Friday, 12 February 2016
Last updated 12 hours ago
Sep 25 2013 | 12:21pm ET
Prosecutors may be willing make a deal to settle criminal charges against SAC Capital Advisors.
Lawyers for the embattled hedge fund met with prosecutors at the U.S. Attorney's office in Manhattan late last week. There, prosecutors proposed a settlement that would see SAC pay between $1.5 billion and $2 billion and plead guilty to criminal charges.
The talks are at an early stage, The Wall Street Journal reports. SAC is expected to present a counter-offer in the next few weeks; at the meeting last week, they pushed for a smaller settlement amount and insisted that the $616 million SAC paid earlier this year to settle Securities and Exchange Commission insider-trading allegations be counted against any settlement.
It is unclear what the impact of a plea deal would be; no major firm has ever survived a criminal indictment. But SAC could, even if the settlement barred it from serving as an investment adviser: Clients have moved to redeem substantially all of the firm's outside capital, leaving it managing primarily firm founder Steven Cohen's own capital. It could continue to manage that money—about $9 billion—even if the firm were barred.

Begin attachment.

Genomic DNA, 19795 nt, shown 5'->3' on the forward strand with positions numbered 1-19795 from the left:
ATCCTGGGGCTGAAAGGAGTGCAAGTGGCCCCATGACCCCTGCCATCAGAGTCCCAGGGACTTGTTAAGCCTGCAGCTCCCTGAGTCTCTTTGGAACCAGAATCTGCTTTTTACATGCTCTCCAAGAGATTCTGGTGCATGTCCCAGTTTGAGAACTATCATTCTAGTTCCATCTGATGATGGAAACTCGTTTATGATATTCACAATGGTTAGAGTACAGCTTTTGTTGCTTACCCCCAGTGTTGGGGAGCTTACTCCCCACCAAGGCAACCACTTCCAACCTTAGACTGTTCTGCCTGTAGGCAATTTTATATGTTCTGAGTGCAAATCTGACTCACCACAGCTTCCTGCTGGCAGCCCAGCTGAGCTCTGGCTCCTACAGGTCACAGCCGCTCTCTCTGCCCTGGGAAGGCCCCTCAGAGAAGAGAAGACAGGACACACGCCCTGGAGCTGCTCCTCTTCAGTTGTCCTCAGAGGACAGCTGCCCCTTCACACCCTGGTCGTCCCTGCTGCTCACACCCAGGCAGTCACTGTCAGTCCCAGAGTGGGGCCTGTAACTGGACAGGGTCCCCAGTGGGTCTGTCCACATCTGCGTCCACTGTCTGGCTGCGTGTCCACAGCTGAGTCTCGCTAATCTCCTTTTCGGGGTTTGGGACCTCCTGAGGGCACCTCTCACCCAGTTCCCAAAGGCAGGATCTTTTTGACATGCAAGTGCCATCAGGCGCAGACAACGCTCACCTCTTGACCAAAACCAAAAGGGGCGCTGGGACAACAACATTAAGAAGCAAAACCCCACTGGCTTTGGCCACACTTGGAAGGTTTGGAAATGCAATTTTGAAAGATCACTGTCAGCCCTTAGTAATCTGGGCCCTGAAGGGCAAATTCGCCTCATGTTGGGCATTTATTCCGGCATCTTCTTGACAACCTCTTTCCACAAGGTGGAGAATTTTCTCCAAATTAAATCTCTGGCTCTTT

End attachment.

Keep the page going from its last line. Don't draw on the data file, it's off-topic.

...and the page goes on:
Cohen has reportedly told staffers he's considered transforming SAC into a family office, even as he and the firm continue to deny any wrongdoing. Some top money managers at the firm have decided that such a transformation would not unduly affect their jobs, according to the Journal, although less-important managers could be laid off.
Cohen has told friends and associates that he hopes to settle the criminal charges in order to save SAC, the Journal reports. Authorities are continuing to investigate Cohen himself, as well.
In spite of the turmoil, the Journal says that Cohen's demeanor remains unchanged. He joked with friends about the situation at a party he threw the day after the indictment was announced in July—although he eventually asked attendees to change the subject. (SAC disputes that the exchanges occurred.) And top SAC executives have told people that they feel secure in their jobs at least through the end of this year, and Cohen has twice increased bonuses to retain staff.
Still, there are some concerns about morale: The month of the indictment, Cohen had a local "Super Duper Weenie" hot-dog truck visit SAC's Stamford offices to hand out free food to employees.